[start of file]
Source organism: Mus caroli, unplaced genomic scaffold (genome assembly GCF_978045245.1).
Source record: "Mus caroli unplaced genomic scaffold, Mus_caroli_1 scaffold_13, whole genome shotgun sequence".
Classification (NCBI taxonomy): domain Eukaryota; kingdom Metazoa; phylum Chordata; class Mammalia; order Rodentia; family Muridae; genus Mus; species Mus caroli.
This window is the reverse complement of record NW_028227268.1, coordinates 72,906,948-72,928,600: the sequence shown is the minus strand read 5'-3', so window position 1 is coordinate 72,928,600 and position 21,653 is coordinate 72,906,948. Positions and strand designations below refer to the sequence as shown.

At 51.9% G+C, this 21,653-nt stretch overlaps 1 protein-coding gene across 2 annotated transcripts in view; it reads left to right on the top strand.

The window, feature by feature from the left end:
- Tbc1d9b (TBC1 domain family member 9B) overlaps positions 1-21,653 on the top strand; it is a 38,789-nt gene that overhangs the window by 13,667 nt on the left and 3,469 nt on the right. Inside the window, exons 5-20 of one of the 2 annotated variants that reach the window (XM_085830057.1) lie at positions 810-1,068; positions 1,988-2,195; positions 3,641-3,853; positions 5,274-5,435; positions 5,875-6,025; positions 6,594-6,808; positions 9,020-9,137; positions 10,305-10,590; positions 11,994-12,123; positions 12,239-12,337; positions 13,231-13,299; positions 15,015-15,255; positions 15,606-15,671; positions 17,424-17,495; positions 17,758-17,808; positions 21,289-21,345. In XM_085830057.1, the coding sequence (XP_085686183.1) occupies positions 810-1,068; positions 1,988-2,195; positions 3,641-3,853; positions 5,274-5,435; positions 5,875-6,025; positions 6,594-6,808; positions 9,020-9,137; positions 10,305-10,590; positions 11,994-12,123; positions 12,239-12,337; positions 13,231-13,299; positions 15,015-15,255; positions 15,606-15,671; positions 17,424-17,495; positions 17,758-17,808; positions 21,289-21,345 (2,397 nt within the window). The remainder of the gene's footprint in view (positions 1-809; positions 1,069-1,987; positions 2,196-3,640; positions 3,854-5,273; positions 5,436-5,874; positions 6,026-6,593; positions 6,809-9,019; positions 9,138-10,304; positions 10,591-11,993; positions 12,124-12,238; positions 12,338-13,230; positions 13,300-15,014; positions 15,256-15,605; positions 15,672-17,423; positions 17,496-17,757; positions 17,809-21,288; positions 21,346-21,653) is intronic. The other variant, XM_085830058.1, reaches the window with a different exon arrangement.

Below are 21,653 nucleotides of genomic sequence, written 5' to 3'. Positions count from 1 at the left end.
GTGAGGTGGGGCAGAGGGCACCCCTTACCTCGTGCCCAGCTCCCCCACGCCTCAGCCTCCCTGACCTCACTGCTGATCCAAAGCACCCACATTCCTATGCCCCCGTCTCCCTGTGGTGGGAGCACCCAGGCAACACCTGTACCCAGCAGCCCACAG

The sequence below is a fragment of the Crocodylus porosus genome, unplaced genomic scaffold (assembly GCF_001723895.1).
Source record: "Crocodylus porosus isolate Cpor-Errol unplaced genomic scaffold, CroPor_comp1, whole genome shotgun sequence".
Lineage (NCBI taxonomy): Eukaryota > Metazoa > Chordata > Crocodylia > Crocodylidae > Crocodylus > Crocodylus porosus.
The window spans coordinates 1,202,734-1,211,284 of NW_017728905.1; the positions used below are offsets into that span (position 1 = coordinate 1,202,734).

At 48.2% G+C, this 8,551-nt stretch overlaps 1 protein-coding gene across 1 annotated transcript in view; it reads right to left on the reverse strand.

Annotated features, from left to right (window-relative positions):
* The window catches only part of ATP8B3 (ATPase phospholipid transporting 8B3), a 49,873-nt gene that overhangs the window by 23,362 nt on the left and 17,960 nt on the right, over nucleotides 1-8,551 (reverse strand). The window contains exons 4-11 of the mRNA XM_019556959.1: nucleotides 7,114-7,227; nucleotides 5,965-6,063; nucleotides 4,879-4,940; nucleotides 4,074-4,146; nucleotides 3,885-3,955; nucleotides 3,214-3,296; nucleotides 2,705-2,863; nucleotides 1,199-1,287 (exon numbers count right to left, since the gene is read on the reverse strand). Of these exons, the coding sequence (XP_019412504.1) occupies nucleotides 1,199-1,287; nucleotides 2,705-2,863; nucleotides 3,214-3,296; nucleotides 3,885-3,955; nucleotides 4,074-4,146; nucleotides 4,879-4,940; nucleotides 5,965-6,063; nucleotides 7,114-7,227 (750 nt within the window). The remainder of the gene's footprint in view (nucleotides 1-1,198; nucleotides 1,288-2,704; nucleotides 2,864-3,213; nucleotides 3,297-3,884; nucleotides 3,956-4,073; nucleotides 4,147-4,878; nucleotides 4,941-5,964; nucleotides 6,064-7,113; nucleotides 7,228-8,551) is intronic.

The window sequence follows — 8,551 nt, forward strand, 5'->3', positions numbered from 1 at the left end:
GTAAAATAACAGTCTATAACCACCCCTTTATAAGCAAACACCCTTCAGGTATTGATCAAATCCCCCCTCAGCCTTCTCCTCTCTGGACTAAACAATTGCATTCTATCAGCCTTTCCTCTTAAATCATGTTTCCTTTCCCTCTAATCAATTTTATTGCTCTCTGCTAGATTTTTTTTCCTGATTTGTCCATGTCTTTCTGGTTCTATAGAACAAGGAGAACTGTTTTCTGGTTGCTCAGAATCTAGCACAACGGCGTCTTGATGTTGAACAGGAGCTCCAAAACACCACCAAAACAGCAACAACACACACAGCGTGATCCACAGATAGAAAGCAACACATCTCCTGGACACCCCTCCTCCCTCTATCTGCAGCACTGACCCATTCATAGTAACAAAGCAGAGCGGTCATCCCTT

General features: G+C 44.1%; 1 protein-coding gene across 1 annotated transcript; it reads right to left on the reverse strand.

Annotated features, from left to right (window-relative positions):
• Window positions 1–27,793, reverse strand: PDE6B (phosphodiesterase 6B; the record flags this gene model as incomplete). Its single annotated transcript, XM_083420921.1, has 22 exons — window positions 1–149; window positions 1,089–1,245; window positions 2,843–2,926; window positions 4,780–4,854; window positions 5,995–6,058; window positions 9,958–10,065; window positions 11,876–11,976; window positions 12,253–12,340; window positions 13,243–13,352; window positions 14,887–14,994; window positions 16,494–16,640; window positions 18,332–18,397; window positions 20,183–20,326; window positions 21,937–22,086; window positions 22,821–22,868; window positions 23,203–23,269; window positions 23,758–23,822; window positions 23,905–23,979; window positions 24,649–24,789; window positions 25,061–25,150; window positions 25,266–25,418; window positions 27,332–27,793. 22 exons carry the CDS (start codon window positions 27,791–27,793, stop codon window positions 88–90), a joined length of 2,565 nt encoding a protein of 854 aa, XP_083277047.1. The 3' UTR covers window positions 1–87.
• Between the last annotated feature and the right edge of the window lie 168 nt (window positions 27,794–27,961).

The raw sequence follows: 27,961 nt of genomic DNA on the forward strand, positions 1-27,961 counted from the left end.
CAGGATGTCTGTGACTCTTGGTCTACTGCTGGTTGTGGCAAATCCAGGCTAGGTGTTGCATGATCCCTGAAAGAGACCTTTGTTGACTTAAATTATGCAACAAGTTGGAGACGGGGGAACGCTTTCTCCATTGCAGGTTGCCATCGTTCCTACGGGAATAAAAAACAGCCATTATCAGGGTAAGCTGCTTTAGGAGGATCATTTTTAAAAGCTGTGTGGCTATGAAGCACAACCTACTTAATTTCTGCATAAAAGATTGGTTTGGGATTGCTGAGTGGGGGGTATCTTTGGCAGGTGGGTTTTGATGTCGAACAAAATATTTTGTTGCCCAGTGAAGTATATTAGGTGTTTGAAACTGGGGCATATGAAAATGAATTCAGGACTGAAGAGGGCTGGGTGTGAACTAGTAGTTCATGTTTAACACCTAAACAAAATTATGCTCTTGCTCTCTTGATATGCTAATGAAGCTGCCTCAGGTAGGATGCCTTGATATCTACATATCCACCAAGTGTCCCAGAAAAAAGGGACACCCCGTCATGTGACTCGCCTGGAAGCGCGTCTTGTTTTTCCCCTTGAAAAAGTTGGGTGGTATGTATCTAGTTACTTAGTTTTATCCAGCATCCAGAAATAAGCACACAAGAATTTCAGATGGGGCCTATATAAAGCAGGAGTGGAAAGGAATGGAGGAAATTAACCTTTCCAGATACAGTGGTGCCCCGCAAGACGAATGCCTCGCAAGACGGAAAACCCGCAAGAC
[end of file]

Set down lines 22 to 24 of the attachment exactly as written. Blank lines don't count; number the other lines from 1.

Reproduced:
• Between the last annotated feature and the right edge of the window lie 168 nt (window positions 27,794–27,961).

The raw sequence follows: 27,961 nt of genomic DNA on the forward strand, positions 1-27,961 counted from the left end.
CAGGATGTCTGTGACTCTTGGTCTACTGCTGGTTGTGGCAAATCCAGGCTAGGTGTTGCATGATCCCTGAAAGAGACCTTTGTTGACTTAAATTATGCAACAAGTTGGAGACGGGGGAACGCTTTCTCCATTGCAGGTTGCCATCGTTCCTACGGGAATAAAAAACAGCCATTATCAGGGTAAGCTGCTTTAGGAGGATCATTTTTAAAAGCTGTGTGGCTATGAAGCACAACCTACTTAATTTCTGCATAAAAGATTGGTTTGGGATTGCTGAGTGGGGGGTATCTTTGGCAGGTGGGTTTTGATGTCGAACAAAATATTTTGTTGCCCAGTGAAGTATATTAGGTGTTTGAAACTGGGGCATATGAAAATGAATTCAGGACTGAAGAGGGCTGGGTGTGAACTAGTAGTTCATGTTTAACACCTAAACAAAATTATGCTCTTGCTCTCTTGATATGCTAATGAAGCTGCCTCAGGTAGGATGCCTTGATATCTACATATCCACCAAGTGTCCCAGAAAAAAGGGACACCCCGTCATGTGACTCGCCTGGAAGCGCGTCTTGTTTTTCCCCTTGAAAAAGTTGGGTGGTATGTATCTAGTTACTTAGTTTTATCCAGCATCCAGAAATAAGCACACAAGAATTTCAGATGGGGCCTATATAAAGCAGGAGTGGAAAGGAATGGAGGAAATTAACCTTTCCAGATACAGTGGTGCCCCGCAAGACGAATGCCTCGCAAGACGGAAAACCCGCAAGAC